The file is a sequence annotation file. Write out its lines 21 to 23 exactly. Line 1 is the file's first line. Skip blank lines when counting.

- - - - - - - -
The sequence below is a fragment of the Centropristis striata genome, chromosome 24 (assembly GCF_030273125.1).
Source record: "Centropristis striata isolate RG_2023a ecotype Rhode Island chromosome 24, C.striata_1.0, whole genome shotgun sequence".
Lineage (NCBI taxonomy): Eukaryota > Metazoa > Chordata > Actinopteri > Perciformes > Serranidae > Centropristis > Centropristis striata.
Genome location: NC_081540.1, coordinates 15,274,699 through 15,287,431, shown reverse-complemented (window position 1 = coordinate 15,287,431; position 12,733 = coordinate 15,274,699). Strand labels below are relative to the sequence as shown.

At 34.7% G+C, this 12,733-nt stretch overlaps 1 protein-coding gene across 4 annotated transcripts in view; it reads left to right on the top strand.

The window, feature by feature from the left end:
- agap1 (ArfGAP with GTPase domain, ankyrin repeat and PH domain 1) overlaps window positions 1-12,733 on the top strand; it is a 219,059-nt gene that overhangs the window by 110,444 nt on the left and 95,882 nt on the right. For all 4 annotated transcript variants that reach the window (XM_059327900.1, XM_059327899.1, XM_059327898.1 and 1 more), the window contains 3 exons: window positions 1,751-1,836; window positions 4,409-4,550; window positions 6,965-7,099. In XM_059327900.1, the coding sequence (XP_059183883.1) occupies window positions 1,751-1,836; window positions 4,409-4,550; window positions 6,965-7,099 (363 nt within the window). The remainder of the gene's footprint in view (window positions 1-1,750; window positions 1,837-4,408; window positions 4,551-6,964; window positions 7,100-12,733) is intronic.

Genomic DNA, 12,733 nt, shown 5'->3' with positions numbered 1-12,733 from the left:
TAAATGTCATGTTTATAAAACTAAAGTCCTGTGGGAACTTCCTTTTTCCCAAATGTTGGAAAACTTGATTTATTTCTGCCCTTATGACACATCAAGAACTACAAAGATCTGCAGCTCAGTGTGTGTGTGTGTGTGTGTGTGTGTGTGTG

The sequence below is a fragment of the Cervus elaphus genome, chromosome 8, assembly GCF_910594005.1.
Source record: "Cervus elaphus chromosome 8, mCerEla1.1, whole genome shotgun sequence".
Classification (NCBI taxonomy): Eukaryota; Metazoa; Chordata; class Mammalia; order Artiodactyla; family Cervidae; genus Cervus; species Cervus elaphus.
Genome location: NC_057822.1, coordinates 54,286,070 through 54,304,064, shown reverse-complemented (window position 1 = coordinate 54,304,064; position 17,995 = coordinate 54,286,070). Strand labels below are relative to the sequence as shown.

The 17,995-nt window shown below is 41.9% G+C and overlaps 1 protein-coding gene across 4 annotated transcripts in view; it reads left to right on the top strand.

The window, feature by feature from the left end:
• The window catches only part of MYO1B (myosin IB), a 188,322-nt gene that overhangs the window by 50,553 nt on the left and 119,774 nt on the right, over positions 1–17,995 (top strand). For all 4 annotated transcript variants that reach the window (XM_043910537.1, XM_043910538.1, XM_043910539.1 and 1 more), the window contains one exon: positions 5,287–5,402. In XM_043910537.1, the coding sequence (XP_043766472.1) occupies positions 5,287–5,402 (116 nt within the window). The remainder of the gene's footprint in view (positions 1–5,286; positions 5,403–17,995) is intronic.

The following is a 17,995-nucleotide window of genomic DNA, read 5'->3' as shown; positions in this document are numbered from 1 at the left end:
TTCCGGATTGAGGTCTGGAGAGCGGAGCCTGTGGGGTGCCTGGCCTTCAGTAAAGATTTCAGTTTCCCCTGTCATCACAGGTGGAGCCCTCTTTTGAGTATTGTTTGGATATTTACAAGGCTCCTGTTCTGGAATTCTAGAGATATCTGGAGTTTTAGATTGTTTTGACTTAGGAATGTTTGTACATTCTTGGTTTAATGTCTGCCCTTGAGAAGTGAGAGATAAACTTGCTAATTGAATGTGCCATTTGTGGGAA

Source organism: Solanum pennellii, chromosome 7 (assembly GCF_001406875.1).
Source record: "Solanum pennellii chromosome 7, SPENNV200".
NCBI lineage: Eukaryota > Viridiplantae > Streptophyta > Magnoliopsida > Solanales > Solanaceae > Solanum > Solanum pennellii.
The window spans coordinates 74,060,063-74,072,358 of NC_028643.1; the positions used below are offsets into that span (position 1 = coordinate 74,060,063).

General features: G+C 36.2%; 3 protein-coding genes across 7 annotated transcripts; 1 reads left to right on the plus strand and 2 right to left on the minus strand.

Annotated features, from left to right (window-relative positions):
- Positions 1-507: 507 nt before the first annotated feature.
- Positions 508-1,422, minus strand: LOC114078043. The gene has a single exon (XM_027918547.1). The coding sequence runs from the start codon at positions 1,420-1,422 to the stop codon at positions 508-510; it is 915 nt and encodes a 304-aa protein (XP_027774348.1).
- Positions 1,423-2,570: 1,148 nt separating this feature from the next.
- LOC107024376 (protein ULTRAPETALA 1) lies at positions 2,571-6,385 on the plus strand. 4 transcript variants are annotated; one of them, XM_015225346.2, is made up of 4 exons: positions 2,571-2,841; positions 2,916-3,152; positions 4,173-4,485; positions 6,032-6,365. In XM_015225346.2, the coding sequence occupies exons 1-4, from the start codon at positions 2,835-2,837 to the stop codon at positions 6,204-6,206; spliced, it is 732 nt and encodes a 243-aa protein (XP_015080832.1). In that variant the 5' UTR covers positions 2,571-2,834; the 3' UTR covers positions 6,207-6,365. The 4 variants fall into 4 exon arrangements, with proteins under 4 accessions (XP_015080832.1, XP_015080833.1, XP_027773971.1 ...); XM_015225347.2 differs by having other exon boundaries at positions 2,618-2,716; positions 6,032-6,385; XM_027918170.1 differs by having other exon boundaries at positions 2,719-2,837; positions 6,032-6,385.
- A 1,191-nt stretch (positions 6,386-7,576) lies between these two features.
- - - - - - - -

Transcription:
NCBI lineage: Eukaryota > Viridiplantae > Streptophyta > Magnoliopsida > Solanales > Solanaceae > Solanum > Solanum pennellii.
The window spans coordinates 74,060,063-74,072,358 of NC_028643.1; the positions used below are offsets into that span (position 1 = coordinate 74,060,063).

General features: G+C 36.2%; 3 protein-coding genes across 7 annotated transcripts; 1 reads left to right on the plus strand and 2 right to left on the minus strand.